Are Major Retailers Embracing Local Farmers?
It was nearly 20 years ago when my parents began asking tough questions of themselves about how we as farmers were producing food. At that time our farm was just another cog in the wheel of an industrialized agriculture system. It was ultimately our personal experience with a family health matter that lead us to a new belief system about agriculture. We now believe that as farmers we have a sacred responsibility to produce food in a way that not only considers the health of our land but also the community of people it supports and feeds.
In the early days this kind of thinking inspired plenty of eye-rolling from neighbors and even some friends. A decade ago not many consumers had even heard of production practices like “grass-fed” and “pasture-raised.” In our early years it was hard enough convincing any passerby at the farmers market to consider the benefits of such products and it was nearly impossible to convince a grocery store buyer to consider our products.
However, the tides now seem to be changing. Consumers are beginning to demand higher standards in food production as well as transparency and authenticity. It appears that even the largest of retail grocery stores are now changing their tune when it comes to offering locally sourced products.
Surprisingly, this year alone five midwest grocery store chains chose to begin offering pasture-raised eggs from Seven Sons.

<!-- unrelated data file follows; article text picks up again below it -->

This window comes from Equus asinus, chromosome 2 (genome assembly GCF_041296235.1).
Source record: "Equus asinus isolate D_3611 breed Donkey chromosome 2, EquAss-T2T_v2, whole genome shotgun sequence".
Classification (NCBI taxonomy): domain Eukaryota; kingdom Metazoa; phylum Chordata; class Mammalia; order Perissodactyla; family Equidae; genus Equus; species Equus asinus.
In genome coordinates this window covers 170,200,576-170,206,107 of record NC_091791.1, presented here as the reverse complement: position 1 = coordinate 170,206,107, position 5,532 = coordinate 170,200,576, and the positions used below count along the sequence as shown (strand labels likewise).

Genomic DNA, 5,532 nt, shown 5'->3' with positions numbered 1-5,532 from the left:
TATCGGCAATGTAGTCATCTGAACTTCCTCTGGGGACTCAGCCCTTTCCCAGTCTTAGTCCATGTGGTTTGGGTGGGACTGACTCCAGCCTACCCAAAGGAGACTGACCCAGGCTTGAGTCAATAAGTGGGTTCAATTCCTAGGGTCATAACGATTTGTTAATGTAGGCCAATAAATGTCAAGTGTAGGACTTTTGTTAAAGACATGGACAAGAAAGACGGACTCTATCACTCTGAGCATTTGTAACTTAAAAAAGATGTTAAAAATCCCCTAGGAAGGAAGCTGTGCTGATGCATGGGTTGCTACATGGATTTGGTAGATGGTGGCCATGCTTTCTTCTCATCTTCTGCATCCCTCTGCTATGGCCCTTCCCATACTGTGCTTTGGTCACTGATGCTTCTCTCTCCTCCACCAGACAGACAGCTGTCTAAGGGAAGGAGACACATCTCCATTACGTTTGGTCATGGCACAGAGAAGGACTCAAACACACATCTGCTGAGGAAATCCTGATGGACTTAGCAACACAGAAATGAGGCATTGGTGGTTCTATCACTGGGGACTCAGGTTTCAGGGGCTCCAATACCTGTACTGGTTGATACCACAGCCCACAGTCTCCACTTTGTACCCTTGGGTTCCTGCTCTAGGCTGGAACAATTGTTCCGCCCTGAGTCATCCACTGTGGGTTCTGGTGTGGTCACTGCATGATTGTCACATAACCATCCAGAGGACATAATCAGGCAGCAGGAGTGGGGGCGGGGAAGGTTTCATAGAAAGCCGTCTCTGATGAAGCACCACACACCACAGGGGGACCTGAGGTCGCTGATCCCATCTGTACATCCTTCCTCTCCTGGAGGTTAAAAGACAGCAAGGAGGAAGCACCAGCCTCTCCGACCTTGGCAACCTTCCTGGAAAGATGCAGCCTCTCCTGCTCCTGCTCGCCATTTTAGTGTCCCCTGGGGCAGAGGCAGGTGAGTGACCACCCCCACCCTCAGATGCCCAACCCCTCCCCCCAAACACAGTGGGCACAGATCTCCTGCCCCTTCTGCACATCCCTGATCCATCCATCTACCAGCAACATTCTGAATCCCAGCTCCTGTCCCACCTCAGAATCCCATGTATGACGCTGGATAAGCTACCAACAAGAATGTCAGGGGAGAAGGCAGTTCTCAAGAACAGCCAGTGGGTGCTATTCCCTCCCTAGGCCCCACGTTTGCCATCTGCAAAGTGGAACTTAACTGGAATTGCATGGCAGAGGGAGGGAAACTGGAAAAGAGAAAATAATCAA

Recently my wife and children and I took a road trip to visit many of the new grocery stores that offer our eggs. This was a very rewarding experience as it caused me to pause and reflect on the years of investment and sacrifice that my parents made to pursue a way of farming that they truly believed in.
Below is a brief photo journal of our little family road trip showing the destinations we stopped at to find our eggs.
(Pictured above are my son's Bryton and Tyton with me in front of the Indianapolis Whole Foods Market.)
Whole Foods actually made contact with us a number of years ago requesting to offer our eggs but we were never able to see a partnership come to fruition until this spring. Before being approved to sell in Whole Food's stores, we received a visit from representatives from their corporate and regional folks who conducted an initial audit. Interestingly they had not seen many farms that were conducting daily pasture moves for each flock of hens. We hope they begin to develop policies that encourage other producers to adopt similar pasture-based models that embrace holistic multi-specie farming practices.
Currently we are supplying Whole Foods stores in Indianapolis and Chicago.
#2: Earth Fare
Earth Fare recently celebrated 40 years in business. An interesting fact about these guys is that every single product Earth Fare offers is free of high fructose corn syrup, trans fats, artificial colors and sweeteners, and synthetic growth hormones in fresh meat and dairy.
Our relationship with this retailer began when they asked us to supply their new Fort Wayne, IN store with our eggs. Earth Fare currently has 36 locations in 9 states. This year our relationship has expanded to their Carmel and Greenwood Indiana stores.
#3: Market District
Our relationship began with Market District just this year when they opened their 15th store location in Noblesville Indiana. Market District's parent company Giant Eagle has over 210 grocery store locations and they remain a private family owned business headquartered in Pittsburgh, PA. At this time we are supplying Market District in Carmel, IN and Dublin, OH.
I must say that Market District has done a fantastic job promoting and displaying our eggs. The fact that Market District remains a family owned business definitely shows itself in how personal and accommodating they were to us during the initial vendor on-boarding process.
The Market District shopping experience is like nothing we've ever seen from a grocery store. Watch this video to see what I mean:
#4 Lucky's Market
(Photo: Provided by Lucky’s Market.)